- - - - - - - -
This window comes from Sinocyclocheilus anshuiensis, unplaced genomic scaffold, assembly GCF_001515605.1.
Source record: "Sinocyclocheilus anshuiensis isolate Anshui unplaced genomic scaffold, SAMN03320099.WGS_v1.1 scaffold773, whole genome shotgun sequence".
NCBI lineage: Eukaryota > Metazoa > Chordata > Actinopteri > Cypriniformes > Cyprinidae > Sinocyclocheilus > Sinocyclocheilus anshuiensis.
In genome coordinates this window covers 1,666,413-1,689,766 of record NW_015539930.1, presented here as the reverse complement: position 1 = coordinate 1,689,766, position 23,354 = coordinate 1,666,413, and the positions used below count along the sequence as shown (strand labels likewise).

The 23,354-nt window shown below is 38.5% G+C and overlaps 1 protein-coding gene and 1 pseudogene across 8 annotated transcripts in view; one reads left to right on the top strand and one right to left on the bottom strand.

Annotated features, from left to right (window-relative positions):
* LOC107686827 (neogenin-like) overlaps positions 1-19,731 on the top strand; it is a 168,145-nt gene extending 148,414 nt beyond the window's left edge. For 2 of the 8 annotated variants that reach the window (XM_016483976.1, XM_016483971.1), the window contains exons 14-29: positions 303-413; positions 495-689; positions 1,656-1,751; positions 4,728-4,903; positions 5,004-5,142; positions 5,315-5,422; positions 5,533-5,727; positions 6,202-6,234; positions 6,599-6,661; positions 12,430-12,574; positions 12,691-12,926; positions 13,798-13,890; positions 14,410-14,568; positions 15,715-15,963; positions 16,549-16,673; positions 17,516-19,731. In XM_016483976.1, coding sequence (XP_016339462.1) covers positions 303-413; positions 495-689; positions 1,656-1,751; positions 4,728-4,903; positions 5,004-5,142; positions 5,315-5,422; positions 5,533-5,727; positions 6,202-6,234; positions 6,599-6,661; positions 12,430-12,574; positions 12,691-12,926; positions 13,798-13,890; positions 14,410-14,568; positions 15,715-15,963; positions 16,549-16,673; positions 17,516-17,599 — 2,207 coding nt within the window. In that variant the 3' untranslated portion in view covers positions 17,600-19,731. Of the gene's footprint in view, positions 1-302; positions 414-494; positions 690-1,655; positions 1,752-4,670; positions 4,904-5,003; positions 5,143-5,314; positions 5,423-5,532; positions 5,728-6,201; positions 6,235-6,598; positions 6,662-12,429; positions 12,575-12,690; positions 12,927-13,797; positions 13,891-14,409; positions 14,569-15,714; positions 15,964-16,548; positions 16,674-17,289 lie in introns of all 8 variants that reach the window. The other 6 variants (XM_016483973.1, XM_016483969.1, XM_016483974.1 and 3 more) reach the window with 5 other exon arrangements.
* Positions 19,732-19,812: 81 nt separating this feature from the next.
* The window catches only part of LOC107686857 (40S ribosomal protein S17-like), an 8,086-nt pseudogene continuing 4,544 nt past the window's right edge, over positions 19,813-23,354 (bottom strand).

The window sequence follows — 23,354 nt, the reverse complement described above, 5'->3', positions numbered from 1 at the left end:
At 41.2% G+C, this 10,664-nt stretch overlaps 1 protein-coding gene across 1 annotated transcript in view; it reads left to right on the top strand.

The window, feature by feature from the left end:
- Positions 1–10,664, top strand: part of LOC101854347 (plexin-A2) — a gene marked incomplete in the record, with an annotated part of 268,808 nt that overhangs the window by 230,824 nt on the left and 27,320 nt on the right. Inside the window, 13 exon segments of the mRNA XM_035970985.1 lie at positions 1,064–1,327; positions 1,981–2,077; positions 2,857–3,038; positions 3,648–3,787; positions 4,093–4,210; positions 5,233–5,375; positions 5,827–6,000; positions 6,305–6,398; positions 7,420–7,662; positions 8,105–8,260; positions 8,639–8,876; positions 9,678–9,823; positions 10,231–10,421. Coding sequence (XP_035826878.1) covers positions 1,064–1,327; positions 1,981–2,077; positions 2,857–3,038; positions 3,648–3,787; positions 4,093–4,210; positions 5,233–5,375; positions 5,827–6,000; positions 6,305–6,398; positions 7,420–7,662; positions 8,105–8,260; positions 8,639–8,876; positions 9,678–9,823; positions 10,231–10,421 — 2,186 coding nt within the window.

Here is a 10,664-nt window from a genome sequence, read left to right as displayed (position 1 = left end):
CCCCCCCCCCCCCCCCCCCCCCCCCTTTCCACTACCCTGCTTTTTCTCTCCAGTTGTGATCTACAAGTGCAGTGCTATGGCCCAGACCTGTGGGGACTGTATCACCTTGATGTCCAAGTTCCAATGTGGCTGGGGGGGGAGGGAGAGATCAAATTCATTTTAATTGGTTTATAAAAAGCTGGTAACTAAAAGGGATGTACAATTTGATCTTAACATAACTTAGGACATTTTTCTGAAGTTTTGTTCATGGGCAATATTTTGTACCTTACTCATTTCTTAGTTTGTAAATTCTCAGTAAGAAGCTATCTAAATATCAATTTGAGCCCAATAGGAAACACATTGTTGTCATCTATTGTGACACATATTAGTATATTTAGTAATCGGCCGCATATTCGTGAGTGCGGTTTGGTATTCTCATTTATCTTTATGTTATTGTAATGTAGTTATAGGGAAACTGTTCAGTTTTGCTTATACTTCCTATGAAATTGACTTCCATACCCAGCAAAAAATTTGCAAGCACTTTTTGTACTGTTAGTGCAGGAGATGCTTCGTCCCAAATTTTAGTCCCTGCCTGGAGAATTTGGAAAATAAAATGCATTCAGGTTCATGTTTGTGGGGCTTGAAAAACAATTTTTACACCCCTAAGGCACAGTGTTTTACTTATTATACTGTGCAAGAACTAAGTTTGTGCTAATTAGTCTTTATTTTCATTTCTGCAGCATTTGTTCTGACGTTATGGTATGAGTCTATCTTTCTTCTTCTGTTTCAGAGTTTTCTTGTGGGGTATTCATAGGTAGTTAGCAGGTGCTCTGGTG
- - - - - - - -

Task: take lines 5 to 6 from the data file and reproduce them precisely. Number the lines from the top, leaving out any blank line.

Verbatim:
The 23,354-nt window shown below is 38.5% G+C and overlaps 1 protein-coding gene and 1 pseudogene across 8 annotated transcripts in view; one reads left to right on the top strand and one right to left on the bottom strand.

Annotated features, from left to right (window-relative positions):